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English Football League Championship Schedule: By The Numbers

More matches — in a shorter season — make the campaign look like a long haul

Aston Villa v Middlesbrough - Pre-Season Friendly Photo by Stu Forster/Getty Images

Fans were warned by pundits and players that a Championship season is a marathon. Four matches in nine days to open a season feels more like a sprint from the starting gun. To put the schedule in context, the first four matches last year took place over a three week span. Don't check my work! That means you would have to look at the results again. Living through any part of 15/16 once was enough.

Crunching the numbers:

Last campaign was made up of 44 almost all terrible matches -- spanning from August 8, 2015 to May 15, 2016. Six were cup matches -- including one FA Cup replay against Wycombe. 292 days -- 6.41 days per match.

Being in the Championship means more matches in the league, an early round in the EFL Cup (formerly Capital One Cup and even more formerly the Carling Cup), all jammed into a timeline that is two weeks shorter, with the final match day being April 29. So 46 league matches plus the minimum two cup matches? That math works out to be 5.54 days per match. That number is only going to go down if/when any additional FA Cup matches are earned.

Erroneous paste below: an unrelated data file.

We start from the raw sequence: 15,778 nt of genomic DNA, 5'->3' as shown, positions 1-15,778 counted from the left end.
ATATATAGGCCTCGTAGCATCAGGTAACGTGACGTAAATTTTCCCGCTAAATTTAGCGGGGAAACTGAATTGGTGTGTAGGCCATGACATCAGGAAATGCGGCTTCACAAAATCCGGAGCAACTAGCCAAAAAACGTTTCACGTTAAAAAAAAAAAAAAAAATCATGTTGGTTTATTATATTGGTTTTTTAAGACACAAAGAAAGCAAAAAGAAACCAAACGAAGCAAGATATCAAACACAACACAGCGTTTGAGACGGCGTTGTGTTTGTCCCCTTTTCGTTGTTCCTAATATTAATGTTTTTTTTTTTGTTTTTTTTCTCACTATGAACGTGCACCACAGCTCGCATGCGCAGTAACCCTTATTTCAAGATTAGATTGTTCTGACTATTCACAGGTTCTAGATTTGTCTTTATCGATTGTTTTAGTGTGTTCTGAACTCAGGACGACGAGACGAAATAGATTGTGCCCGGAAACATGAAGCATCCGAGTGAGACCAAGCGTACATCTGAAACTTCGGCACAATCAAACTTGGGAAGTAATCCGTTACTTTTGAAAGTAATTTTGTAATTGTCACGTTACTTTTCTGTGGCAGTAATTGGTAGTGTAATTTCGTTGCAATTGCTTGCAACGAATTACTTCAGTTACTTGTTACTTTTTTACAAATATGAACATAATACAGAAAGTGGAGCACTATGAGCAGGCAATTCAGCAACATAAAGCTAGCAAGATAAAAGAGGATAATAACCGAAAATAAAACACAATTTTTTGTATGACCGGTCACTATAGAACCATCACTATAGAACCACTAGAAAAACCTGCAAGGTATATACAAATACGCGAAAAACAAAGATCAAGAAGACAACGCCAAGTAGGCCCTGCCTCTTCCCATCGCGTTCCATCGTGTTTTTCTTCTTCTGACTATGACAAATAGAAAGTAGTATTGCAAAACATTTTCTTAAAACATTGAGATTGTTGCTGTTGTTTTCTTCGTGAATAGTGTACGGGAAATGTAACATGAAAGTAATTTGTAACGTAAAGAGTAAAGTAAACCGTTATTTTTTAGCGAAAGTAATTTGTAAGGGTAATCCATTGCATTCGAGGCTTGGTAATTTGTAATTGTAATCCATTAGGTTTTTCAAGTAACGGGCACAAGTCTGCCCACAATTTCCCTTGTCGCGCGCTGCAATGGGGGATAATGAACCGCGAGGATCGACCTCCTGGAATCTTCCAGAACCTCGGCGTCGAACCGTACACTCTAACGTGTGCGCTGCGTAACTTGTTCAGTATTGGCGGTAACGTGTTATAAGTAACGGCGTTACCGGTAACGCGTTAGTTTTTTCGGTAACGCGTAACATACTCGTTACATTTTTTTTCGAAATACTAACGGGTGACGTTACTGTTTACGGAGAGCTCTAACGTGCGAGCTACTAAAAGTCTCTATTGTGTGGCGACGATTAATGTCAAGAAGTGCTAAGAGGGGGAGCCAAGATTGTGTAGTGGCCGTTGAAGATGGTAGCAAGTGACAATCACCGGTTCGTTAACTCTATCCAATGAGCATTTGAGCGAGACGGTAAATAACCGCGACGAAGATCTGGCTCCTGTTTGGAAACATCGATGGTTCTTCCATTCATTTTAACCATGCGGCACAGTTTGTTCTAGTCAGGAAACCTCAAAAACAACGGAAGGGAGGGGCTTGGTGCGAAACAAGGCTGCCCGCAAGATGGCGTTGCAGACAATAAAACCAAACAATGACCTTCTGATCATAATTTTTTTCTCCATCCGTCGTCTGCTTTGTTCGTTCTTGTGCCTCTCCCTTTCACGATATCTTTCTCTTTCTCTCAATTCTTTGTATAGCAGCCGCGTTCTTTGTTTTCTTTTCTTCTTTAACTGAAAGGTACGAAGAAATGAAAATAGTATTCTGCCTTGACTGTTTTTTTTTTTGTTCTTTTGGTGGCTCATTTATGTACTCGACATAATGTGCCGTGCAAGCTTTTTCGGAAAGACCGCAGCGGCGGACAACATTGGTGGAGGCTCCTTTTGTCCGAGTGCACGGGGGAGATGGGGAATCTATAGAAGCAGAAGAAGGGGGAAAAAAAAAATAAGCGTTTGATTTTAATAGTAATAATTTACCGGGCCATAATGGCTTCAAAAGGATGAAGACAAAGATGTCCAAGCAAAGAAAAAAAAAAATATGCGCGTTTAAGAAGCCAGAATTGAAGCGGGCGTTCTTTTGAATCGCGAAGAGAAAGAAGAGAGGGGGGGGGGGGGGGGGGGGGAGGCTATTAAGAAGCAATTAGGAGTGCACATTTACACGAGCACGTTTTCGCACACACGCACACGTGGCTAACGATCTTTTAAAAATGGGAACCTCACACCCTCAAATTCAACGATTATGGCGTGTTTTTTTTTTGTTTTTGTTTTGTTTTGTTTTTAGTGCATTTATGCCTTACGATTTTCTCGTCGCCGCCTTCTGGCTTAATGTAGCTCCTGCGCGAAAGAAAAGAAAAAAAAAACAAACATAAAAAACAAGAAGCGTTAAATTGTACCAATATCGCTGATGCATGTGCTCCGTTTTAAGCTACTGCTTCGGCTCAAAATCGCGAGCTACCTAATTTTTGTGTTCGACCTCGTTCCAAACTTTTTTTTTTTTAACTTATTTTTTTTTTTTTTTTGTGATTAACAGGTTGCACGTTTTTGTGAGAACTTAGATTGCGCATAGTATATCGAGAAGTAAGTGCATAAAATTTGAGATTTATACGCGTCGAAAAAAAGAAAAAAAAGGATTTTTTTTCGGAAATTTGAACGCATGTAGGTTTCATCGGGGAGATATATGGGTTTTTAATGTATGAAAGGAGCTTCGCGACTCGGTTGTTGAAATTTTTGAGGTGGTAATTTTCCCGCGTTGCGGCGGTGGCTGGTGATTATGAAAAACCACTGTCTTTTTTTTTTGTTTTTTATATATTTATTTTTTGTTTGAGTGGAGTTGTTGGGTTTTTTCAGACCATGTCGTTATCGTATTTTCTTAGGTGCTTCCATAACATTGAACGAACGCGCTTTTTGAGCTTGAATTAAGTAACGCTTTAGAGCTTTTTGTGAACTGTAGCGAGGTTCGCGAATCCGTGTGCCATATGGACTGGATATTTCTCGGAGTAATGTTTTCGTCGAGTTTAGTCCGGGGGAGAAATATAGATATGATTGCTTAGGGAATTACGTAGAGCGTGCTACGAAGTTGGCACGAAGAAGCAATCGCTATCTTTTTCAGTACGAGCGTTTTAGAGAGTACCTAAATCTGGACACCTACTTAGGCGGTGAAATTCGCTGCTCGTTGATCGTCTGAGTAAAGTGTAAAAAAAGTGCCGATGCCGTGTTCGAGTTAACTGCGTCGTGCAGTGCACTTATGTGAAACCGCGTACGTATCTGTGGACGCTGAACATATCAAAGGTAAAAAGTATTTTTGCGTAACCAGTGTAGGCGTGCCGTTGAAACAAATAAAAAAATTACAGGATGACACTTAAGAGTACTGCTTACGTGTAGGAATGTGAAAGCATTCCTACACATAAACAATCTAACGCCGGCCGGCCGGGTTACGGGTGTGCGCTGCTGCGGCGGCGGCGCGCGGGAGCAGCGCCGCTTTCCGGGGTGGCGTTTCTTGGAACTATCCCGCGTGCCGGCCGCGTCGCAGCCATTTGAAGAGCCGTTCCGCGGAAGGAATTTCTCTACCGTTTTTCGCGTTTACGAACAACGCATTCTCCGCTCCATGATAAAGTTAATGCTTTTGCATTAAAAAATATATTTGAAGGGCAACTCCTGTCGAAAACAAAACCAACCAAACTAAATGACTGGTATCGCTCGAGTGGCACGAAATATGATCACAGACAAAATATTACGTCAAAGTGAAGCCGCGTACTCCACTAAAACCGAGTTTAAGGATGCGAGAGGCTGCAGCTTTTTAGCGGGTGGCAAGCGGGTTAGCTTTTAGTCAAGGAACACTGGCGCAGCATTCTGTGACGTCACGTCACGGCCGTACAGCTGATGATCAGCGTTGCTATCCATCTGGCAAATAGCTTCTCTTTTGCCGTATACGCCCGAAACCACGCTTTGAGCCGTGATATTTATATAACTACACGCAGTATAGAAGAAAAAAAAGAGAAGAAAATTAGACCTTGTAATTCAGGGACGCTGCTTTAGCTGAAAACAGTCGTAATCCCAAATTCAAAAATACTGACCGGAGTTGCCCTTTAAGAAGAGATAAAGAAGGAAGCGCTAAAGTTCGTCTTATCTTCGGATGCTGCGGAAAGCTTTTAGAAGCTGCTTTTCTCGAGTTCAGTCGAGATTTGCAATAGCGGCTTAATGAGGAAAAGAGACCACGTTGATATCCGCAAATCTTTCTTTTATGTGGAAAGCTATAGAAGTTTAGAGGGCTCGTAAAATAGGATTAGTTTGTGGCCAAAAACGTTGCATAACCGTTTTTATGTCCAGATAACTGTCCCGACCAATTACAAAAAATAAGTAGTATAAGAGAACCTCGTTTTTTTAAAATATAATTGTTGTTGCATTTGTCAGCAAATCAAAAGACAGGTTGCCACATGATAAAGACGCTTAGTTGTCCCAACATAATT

Almost a full a day less per match. Potential impacts are significant. In terms of form, good runs will be better and funks will lead to many exclamations of a similar four letter word (like the current situation). Injuries are more painful because a two week knock could mean three matches instead of just two. Fitness will be vital and judging by the last few years holiday periods, a place where improvement is needed. Preparation is impacted as well with less time to prepare for specific teams/players or try new tactics.

In a preseason interview with the club, Nathan Baker, a veteran of a Championship campaign, warned about the grind.

“It’s a long, long season and you need everyone pulling in the same direction... You have to be mentally strong too. There are so many matches. You play one and then there’s another one on the horizon. You have to be up for it every single day, whether in games or training sessions. There’s no let-up for anyone in the squad. It’s also about us ensuring the hangover doesn’t continue into the start of the season.

Is the hangover gone yet?